[0047] The imaging system 16 may also be used during an non-navigated or navigated procedure. In a navigated procedure, a localizer may be used to determine location of tracked members and portions. The tracked members and portions may include the patient 14, the imaging system 16, the user 12, tracked instruments (e.g. drills, awls, probes), etc. The localizer may be one or both of an optical localizer 60 or an electromagnetic localizer 62. The localizer may further include an ultrasound localizer, a radar localizer, etc. The localizer may be used to generate a field or receive or send a signal within a navigation domain relative to the patient 14. If desired, the components associated with performing a navigated procedure (e.g. the localizer) may be integrated with the imaging system 16. The navigated space or navigational domain relative to the patient 14 may be registered to the image data 18 to allow registration of a navigation space defined within the navigational domain and an image space defined by the image data 18. A patient tracker (or a dynamic reference frame) 64 may be connected to the patient 14 to allow for a dynamic registration and maintenance of the registration of the patient 14 to the image data 18. It is understood, however, that imaging systems are not required to be used with a navigation or tracking system. Imaging systems, including those disclosed herein, may be used for imaging and evaluation of image data with navigation.

[0048] One or more instruments may be tracked within the navigational domain, including relative to the patient 14. Instruments may include an instrument 66 that may then be tracked relative to the patient 14 to allow for a navigated procedure. The instrument 66 may include respective optical tracking devices 68 (including active or passive tracking devices, including those discussed herein) and/or an electromagnetic tracking device 70 (shown in phantom) to allow for tracking of the instrument 66 with either or both of the optical localizer 60 or the electromagnetic localizer 62. The instrument 66 may include a communication line 72a with a navigation interface device (NID) 74. The NID 74 may communicate with the electromagnetic localizer 62 and/or the optical localizer 60 directly or via the processor 26 via communication lines 60a and 62a respectively. The NID 74 may communicate with the processor 26 via a communication line 80. The imaging system 16 may also communicate with the NID 74 via a communication line 81 . The connections or communication lines can be wire based as shown or the corresponding devices may communicate wirelessly with each other.

[0049] The localizer 60 and/or 62 along with the selected tracking devices may be part of a tracking system that tracks the instrument 66 relative to the patient 14 to allow for illustration of the tracked location of the instrument 66 relative to the image data 18 for performing a procedure. The tracking system alone or in combination with a navigation system is configured to illustrate a tracked location (including a tracked

3D position (i.e. x,y,z coordinates) and one or more degrees of freedom of orientation

(i.e. yaw, pitch, and roll)) relative to the image data 18 on the display 20. Various tracking and navigation systems include the StealthStation® surgical navigation system sold by Medtronic, Inc. and those disclosed in U.S. Pat. Nos. 8,644,907; 8,467,853; 7,996,064; 7,835,778; 7,763,035; 6,747,539; and 6,374,134, all incorporated herein by reference. As is generally understood, the processor 26 may execute selected instructions to illustrate a representation (e.g. an icon) of the tracked portion relative to the image data 18.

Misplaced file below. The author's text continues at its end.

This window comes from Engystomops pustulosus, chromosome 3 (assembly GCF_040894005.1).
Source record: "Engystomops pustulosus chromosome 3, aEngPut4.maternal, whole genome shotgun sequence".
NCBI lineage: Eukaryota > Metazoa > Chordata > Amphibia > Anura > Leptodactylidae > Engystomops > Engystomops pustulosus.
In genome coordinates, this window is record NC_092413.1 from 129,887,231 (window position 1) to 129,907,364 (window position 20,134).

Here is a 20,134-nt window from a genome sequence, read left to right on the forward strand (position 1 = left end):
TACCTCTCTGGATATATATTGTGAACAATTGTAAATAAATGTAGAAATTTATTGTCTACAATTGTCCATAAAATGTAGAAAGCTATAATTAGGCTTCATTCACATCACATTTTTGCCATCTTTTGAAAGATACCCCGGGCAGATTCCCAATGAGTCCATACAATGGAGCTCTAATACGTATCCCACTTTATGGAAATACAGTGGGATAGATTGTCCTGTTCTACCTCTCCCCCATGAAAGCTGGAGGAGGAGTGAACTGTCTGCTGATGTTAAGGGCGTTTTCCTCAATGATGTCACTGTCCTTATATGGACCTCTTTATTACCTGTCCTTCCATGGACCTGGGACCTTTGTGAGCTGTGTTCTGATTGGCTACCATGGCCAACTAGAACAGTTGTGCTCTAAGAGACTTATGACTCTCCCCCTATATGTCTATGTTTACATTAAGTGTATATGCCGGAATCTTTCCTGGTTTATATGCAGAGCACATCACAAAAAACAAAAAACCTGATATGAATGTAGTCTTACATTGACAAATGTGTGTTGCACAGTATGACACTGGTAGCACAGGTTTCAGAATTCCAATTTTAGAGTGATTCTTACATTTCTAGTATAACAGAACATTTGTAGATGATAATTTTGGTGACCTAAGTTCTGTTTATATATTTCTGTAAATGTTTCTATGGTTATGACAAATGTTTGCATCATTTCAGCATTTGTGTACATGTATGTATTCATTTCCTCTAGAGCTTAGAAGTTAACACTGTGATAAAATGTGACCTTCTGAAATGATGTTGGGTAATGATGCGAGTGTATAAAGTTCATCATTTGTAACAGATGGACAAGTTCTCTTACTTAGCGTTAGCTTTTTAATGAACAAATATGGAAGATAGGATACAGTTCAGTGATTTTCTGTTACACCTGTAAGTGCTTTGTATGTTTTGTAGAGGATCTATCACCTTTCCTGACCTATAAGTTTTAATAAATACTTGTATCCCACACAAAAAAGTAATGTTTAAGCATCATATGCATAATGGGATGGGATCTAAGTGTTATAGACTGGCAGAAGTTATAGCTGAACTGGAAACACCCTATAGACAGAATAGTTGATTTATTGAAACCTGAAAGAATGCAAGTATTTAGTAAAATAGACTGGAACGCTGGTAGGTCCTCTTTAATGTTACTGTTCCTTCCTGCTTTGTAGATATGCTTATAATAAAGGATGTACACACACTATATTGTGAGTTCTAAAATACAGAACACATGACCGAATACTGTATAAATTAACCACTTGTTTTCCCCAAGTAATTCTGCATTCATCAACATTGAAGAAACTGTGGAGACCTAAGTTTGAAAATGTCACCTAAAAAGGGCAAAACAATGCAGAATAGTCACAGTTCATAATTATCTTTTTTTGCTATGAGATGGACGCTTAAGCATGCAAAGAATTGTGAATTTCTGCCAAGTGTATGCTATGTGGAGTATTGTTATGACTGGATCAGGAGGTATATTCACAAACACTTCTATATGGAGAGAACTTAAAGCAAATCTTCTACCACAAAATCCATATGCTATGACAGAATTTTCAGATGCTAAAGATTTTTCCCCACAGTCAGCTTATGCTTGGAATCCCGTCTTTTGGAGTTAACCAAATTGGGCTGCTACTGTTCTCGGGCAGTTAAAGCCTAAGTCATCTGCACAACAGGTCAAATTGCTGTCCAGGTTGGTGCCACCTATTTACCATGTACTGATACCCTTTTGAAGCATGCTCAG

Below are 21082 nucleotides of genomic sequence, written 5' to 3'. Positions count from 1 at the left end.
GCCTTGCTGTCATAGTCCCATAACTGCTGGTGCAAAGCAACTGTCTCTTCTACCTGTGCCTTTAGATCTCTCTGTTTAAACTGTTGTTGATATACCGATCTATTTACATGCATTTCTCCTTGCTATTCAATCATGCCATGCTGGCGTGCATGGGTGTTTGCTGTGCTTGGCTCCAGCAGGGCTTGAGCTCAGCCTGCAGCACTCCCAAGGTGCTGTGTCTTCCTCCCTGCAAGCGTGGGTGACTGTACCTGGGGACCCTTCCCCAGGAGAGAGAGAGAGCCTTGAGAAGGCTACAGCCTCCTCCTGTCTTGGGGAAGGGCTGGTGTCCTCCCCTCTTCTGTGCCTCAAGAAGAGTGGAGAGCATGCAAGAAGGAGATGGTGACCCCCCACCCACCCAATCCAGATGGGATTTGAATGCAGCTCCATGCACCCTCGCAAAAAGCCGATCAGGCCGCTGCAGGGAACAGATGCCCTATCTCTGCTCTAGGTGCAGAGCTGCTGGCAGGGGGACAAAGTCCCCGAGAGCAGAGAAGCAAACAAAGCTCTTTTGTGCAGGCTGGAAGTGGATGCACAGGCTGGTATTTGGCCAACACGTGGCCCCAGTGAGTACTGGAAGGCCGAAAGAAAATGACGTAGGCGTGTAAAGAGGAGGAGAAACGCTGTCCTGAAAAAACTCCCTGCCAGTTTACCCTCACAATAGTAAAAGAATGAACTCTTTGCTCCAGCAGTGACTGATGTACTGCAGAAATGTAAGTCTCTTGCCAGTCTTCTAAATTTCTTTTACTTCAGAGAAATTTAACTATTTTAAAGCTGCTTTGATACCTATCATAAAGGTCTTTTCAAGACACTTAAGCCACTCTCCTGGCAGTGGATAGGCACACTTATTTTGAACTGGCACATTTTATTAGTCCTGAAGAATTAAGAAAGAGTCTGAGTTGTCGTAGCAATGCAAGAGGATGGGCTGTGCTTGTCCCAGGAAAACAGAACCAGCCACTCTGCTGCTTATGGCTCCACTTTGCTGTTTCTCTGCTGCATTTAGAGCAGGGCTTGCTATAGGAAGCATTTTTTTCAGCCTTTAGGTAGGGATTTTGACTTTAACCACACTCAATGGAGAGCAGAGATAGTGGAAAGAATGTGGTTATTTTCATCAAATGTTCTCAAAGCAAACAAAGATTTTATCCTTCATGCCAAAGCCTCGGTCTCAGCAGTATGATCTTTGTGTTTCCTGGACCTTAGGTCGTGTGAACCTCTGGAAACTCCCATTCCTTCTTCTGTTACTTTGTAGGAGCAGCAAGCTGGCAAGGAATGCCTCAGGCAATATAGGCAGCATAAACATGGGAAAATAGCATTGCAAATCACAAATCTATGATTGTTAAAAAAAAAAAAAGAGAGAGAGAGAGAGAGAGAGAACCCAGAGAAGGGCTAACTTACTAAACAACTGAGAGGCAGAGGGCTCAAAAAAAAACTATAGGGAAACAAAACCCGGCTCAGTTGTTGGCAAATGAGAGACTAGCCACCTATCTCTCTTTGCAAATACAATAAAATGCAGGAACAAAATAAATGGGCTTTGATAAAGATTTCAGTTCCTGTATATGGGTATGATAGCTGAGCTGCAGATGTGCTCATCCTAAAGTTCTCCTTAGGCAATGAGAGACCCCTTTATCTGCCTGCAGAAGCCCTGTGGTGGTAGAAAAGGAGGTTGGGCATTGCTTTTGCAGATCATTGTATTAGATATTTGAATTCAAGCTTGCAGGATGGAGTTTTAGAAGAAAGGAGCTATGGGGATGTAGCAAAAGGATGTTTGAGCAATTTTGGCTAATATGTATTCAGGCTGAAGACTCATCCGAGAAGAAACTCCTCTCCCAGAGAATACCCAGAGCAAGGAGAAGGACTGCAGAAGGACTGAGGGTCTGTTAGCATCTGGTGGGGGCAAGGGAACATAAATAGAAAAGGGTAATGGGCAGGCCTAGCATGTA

[0050] The instrument 66 may be interventional instruments and/or implants. Implants may include a ventricular or vascular stent, a spinal implant, neurological stent or the like. The instrument 66 may be an interventional instrument such as a deep brain or neurological stimulator, an ablation device, or other appropriate instrument. Tracking the instrument 66 allow for viewing the location of the instrument 66 relative to the patient 14 with use of the registered image data 18 and without direct viewing of the instrument 66 within the patient 14. For example, the instrument 66 may be graphically illustrated as an icon, as discussed further herein, superimposed on the image data 18.

[0051] Further, the imaging system 16 may include a tracking device, such as an optical tracking device 82 or an electromagnetic tracking device 84 to be tracked with a respective optical localizer 60 or the electromagnetic localizer 62. The tracking devices 82, 84 may be associated directly with the source 36, multi-row detector 38, flat panel detector 40, rotor 42, the gantry 34, or other appropriate part of the imaging system 16 to determine the location of the source 36, multi-row detector 38, flat panel detector 40, rotor 42 and/or gantry 34 relative to a selected reference frame. As illustrated, the tracking devices 82, 84 may be positioned on the exterior of the housing of the gantry 34. Accordingly, portions of the imaging system 16 may be tracked relative to the patient 14 to allow for initial registration, automatic registration, or continued registration of the patient 14 relative to the image data 18. The known position of the rotor 42 relative to the gantry 34, on which the tracking devise are placed, may be used to determine the position of the rotor 42 and the include detectors 38, 40 and source 36. Alternatively, or in addition thereto, the tracking devices may be placed directly on the rotor 42 and/or the source 36 and detector 38, 40.